India: Subsidiary of a foreign company constitutes permanent establishment; gifting of shares

India: Permanent establishment; gifting of shares

The KPMG member firm in India has prepared reports about the following tax developments (read more at the hyperlinks provided below).

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  • Indian subsidiary of a foreign company constitutes a permanent establishment (PE): The Delhi Bench of Income-tax Appellate Tribunal held that an Indian company of a China-based company (taxpayer) was taxable in India on income derived from the supply, installation, and commissioning of telecommunication network equipment. The tribunal found that the Indian company’s activity was not simply to sell telecommunication equipment but to commission it after customizing certain hardware and software in accordance with the requirement of the telecommunication service provider. Further the taxpayer continued to undertake the risk of rejection of the supply in India; therefore, there was an extension of business of the taxpayer in India in respect of the supply of equipment to India.
    • The tribunal found that the activity of supervision in connection with the installation constituted an installation permanent establishment (PE) under Article 5(2)(j) of India-China income tax treaty.
    • The tribunal also held that the Indian entity was not only a dependent agent PE of the taxpayer but also a service PE and a fixed place PE pursuant to Article 5 of the tax treaty.
    • The tribunal observed that the foreign entity’s employees visited India to monitor the progress at various stages of the project starting from bidding to final implementation phase. Further, joint bidding by both entities showed that the business activity including the signing of bid documents was done from the office premises of the Indian entity, and that the Indian entity participated in the negotiation of contracts with Indian clients on behalf of the taxpayer and the installation/commissioning have been done by the Indian entity.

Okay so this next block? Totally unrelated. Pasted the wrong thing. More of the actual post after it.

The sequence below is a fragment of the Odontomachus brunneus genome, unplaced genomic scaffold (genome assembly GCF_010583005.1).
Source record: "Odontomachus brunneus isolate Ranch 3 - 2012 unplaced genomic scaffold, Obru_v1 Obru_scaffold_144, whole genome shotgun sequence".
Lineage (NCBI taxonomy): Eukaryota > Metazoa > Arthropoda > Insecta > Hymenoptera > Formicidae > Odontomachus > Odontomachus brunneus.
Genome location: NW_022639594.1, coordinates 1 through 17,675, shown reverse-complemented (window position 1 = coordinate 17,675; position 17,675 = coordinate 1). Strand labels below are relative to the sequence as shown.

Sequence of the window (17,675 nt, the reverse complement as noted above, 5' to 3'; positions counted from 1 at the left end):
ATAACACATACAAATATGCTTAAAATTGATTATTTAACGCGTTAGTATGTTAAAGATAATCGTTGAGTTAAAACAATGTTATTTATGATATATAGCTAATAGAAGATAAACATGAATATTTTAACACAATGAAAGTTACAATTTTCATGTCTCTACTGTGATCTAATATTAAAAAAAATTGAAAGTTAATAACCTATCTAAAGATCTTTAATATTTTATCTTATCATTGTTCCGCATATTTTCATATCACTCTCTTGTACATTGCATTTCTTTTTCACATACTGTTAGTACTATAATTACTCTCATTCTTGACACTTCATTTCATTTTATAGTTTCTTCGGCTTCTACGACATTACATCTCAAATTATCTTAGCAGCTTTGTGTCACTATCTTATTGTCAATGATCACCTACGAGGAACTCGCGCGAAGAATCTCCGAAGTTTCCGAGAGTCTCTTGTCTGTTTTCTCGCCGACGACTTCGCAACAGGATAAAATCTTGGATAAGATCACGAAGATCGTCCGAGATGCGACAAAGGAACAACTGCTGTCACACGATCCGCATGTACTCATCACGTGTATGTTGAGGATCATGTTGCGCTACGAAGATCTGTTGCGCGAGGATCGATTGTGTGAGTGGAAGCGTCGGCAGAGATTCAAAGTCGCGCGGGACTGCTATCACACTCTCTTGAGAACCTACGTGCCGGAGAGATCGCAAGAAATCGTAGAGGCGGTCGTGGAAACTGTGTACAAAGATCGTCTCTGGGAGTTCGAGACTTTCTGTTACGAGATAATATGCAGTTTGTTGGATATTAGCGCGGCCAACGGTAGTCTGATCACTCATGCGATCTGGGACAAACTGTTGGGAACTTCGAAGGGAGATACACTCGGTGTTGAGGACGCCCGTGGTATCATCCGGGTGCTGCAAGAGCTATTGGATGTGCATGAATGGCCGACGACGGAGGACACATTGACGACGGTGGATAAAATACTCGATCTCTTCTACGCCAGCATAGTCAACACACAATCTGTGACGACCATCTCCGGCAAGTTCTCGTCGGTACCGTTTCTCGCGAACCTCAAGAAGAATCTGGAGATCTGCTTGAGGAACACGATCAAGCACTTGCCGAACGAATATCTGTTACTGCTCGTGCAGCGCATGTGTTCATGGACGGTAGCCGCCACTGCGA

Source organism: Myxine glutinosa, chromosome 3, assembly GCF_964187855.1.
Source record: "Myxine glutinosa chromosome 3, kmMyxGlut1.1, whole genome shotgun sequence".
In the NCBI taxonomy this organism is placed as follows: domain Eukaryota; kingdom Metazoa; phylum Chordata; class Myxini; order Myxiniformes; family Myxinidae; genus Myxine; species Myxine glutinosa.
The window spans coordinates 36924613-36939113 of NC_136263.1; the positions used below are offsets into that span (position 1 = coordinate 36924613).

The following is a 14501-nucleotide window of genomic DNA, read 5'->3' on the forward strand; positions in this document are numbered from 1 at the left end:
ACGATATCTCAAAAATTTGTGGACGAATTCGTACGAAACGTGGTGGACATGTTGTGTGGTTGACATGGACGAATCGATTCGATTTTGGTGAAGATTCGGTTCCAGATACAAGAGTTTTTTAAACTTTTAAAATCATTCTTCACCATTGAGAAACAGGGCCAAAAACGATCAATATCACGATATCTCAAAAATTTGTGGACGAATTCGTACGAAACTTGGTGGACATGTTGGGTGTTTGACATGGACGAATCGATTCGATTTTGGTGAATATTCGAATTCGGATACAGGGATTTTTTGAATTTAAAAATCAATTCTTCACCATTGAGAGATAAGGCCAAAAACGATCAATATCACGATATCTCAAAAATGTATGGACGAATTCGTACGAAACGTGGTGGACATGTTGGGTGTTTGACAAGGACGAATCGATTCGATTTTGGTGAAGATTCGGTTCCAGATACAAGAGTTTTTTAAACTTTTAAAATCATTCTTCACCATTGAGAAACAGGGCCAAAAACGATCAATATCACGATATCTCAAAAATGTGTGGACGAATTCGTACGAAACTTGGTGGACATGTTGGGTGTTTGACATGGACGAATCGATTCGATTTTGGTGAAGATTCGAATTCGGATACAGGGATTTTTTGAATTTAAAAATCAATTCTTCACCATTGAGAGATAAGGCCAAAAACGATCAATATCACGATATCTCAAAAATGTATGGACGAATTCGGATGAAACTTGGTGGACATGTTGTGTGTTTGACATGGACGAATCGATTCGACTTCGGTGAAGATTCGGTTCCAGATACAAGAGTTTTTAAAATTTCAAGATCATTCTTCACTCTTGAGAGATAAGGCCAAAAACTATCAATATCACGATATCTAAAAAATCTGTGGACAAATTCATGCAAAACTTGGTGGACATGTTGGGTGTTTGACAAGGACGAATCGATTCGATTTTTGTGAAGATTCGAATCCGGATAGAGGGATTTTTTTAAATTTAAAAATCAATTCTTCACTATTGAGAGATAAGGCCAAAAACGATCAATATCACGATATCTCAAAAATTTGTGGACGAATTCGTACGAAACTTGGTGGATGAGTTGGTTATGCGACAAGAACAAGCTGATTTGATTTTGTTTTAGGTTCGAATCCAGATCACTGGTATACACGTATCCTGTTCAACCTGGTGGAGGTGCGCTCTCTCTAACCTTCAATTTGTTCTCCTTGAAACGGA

The case is: Huawei Technologies Co. Ltd. Read a December 2020 report [PDF 320 KB]

  • Gifting of shares to group company pursuant to restructuring: The Madras High Court in a case concerning a gift of shares by a company to its step-down subsidiary held that the transaction was not covered within the capital gains tax-exemption provisions because it was a transfer of a capital asset. The court further held that the share transfer was not voluntary and would not qualify as a valid gift, but rather was executed for a consideration and thus failed to satisfy the legislative test to qualify as a valid gift. The case is: Redington (India) Limited. Read a December 2020 report [PDF 309 KB]

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